Malignant hyperthermia syndrome (MHS) is rare, inherited, and triggered by volatile anesthetics and depolarizing muscle relaxants. While potentially fatal, if recognized and treated early recovery is usual. However, the condition is often not recognized until an extreme increase in temperature develops with profound circulatory depression. In this stage the syndrome is irreversible, despite specific treatment with dantrolene. At present, the only reliable diagnostic test for susceptibility to malignant hyperthermia requires sampling of viable muscle for in vitro contracture tests with caffeine and halothane. Until our malignant hyperthermia diagnostic center was opened, such tests could not be performed in Israel. Since then we encountered a 22-year-old man who developed the partial picture of malignant hyperthermia syndrome during anesthesia for inguinal herniorrhaphy. He received dantrolene and recovered. 4 months later in vitro contracture tests with caffeine and halothane performed on biopsied muscle confirmed the diagnosis.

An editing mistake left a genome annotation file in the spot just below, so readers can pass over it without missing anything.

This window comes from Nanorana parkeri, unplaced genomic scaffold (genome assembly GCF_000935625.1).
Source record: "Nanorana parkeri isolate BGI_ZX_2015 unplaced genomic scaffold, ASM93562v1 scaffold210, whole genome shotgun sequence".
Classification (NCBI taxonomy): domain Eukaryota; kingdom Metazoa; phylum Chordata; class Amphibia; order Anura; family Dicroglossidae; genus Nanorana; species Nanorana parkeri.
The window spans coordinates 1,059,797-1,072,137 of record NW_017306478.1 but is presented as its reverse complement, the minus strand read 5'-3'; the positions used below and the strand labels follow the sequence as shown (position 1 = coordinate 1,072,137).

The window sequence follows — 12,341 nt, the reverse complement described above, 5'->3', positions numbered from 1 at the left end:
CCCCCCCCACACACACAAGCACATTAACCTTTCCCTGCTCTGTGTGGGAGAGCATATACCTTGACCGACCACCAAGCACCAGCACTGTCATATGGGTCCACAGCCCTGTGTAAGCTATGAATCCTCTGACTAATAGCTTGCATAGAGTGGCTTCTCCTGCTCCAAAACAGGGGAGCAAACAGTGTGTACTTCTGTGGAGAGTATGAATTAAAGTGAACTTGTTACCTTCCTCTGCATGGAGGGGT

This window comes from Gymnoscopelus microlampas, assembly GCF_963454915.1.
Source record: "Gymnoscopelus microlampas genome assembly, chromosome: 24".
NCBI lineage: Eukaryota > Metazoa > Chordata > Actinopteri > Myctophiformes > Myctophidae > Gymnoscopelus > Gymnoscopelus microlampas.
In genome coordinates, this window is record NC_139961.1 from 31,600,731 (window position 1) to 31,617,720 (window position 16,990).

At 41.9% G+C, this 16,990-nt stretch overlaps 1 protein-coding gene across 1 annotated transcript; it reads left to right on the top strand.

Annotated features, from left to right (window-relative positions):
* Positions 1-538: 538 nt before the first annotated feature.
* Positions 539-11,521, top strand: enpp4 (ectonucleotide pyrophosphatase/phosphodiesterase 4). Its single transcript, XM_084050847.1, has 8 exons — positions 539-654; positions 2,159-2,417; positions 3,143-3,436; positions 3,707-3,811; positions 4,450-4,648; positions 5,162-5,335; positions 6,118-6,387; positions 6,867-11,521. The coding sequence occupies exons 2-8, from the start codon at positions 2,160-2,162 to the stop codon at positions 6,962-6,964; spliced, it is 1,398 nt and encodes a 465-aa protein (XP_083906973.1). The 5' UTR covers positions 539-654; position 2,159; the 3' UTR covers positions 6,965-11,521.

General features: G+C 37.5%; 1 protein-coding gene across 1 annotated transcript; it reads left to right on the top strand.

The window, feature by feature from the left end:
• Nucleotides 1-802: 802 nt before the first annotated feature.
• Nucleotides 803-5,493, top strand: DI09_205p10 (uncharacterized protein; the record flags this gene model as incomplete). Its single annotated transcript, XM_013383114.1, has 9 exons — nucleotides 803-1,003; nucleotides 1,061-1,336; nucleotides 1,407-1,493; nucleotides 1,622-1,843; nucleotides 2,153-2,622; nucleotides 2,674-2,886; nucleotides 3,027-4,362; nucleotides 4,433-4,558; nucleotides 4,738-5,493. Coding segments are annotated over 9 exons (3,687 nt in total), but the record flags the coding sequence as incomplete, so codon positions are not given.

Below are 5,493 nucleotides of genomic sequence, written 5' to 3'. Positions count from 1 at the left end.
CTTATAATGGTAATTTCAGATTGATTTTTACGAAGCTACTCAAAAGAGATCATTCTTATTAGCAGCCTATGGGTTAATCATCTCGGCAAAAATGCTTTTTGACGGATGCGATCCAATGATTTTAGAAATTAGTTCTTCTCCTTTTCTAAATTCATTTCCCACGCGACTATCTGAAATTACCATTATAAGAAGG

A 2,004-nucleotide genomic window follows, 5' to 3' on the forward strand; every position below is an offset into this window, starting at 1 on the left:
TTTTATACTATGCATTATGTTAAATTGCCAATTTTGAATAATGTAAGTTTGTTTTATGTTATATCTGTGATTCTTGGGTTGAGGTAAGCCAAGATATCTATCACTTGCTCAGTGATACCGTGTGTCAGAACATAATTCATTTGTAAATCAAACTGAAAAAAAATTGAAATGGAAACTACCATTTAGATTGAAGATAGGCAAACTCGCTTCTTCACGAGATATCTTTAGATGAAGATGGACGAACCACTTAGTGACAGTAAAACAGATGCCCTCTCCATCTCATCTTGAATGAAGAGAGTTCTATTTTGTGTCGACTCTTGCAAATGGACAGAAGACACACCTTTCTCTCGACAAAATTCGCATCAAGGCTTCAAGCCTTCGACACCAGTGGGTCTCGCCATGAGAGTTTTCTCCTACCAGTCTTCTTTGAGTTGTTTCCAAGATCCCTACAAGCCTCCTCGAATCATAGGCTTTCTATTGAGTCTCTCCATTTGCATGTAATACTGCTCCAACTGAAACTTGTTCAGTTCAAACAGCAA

|Number of pages||4|
|State||Published - 15 Dec 1991|